Welcome to Environmental Waterway Restoration

  • Muck Reduction

Lake and Pond Natural Muck Removal

During a ponds natural aging process, they accumulate years of organic material that build up and cover their bottom. These materials slowly use the oxygen available in the water, suffocating life below. Muck is a sure sign that there's not enough oxygen on your pond or lake floor. Muck reduction will help increase water quality by restoring healthy aquatic plants and good bacteria that eat muck.
When oxygen levels in a water body are depleted, anaerobic bacteria partially break down the sediment. In the process, they can emit hydrogen sulfide--the rotten egg smell that accompanies stirring up muck from most lakes or ponds. The cause of this odor is a lack of oxygen, and it's one way to tell if there aren't enough dissolved gases for life-supporting organisms like algae and plants; however, not only does hydrogen sulfide have noxious effects on these aerobic species but also on insects and fish at low concentrations (0.3 mg/l). 
Lake and Pond Natural Muck Removal
An even more harmful effect comes when anaerobic bacteria release ammonia into the aquatic environment, which then feeds weeds and toxic algal blooms with its nutrient nitrogen content greater than 3.0 mg/l. This causes the release of methane, nitrogen gas, and carbon dioxide and is harmful to aerobic bacteria, insects, and fish. Carbon dioxide kills fish at levels greater than 30 mg/l, while methane can kill them in concentrations higher than 10-20mg/l. The accumulation of organic sediment (muck) causes a lack of oxygen which results in unpleasant odor as well as the death of aquatic life due to lethal gasses like these that are released by decomposition processes near shorelines or just below the surface where there isn't enough light for photosynthesis without it becoming anoxic.

The Process

Our lakes and rivers are home to many different plants, fish, bacteria, and insects. These creatures depend on one another for survival - which is why it's so vital that they all get enough oxygen! The aquatic vegetation in the water produces oxygen during daytime hours when photosynthesis occurs. Those same microscopic organisms use up some of this gas at night with their respiration processes. A lack or excess can cause serious trouble if not remedied quickly- like a suffocating sickness amongst these animals who rely on healthy levels of air to live.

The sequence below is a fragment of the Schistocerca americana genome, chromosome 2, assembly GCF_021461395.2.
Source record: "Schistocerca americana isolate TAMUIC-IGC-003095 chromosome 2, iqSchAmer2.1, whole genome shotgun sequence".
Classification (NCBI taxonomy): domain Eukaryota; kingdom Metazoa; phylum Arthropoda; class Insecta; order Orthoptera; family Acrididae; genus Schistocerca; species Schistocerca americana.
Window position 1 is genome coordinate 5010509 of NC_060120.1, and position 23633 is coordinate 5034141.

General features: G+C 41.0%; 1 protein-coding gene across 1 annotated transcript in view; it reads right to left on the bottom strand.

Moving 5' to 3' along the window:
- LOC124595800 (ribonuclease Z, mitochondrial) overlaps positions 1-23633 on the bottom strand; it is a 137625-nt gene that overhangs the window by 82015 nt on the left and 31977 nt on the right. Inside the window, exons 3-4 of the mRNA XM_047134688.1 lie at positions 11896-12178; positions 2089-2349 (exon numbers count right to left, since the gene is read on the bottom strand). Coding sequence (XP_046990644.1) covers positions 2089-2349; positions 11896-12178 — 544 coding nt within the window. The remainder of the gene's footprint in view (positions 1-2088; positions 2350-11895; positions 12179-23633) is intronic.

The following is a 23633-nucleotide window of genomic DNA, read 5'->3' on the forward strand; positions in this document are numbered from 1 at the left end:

Environmental Waterway Restoration's Natural Muck Removal Process

Oxygen Icon Box

While bottom oxygen tests may show that the base is well supplied by plant life (during the day), nighttime measurements might give us an altogether different picture about how much O2 was present even before we begin our process. After oxygen is introduced to the water column, microorganisms and insects feed on organic sediment.

Oxygen Icon Box

This process has a similar result as bacteria feeding on compost - with a bonus of cleaner lake bottoms! The purposeful introduction of beneficial aerobic organisms into these challenging environments results in clean-er lakes; not only that, but they also provide food for other animals like fish who need phosphorus or carbon dioxide from decomposing plants and plant material. Without this addition, muck would accumulate throughout the entire bottom, which could be toxic to aquatic life living there because it will inhibit their ability to breathe.

Oxygen Icon Box

EWR's natural enzyme CLEAN & CLEAR works to accelerate the muck removal process by eliminating anaerobic decay. Once oxygen is available, our microorganisms and enzymes work together to reduce build-up on pond surfaces that result from this type of decaying matter in aging ponds.

Our Natural Alternative to Dredging

For sand and silt, dredging is still considered to be the best method. We know of no other means to remove inorganic deposits than by this process. Yet, according to the EPA, dredging does nothing for water quality or fish population as it mixes phosphorus with nitrogen from muck into surface waters when re-introduced after being cleaned up during a damming project. For these reasons, there are strict regulations on how much pollution can be mixed back onto lake surfaces before they will approve any further projects involving discharging dumped dredge materials near lakesides.

Researchers have found that to limit the re-introduced pollutants, such as ammonia and manganese (over thirty water pollutants), dredged waters must be oxygenated.
Natural Alternative to Dredging - EWRFlorida
Although Dredging a lake does deepen, it does not improve water quality. Still, the EWR Continuous Laminar Flow Inversion / Oxygenation System, our natural C-FLO+ living organisms, and Clean & Clear natural vegetable enzymes have proven effective for organic sediment reduction. This means that they can help reduce unpleasant algae growths in your lakes by improving their cleanliness. What's more, is you don't need any machinery at all!

Combining these systems is very effective for organic sediment reduction and certainly improves water quality for far less expense and inconvenience.
Environmental Waterway Restoration
EWR is a family-owned Florida based company that has been providing quality solutions for water environments since they were founded.

EWR is a family-owned Florida based company that has been providing quality solutions for water environments since they were founded.
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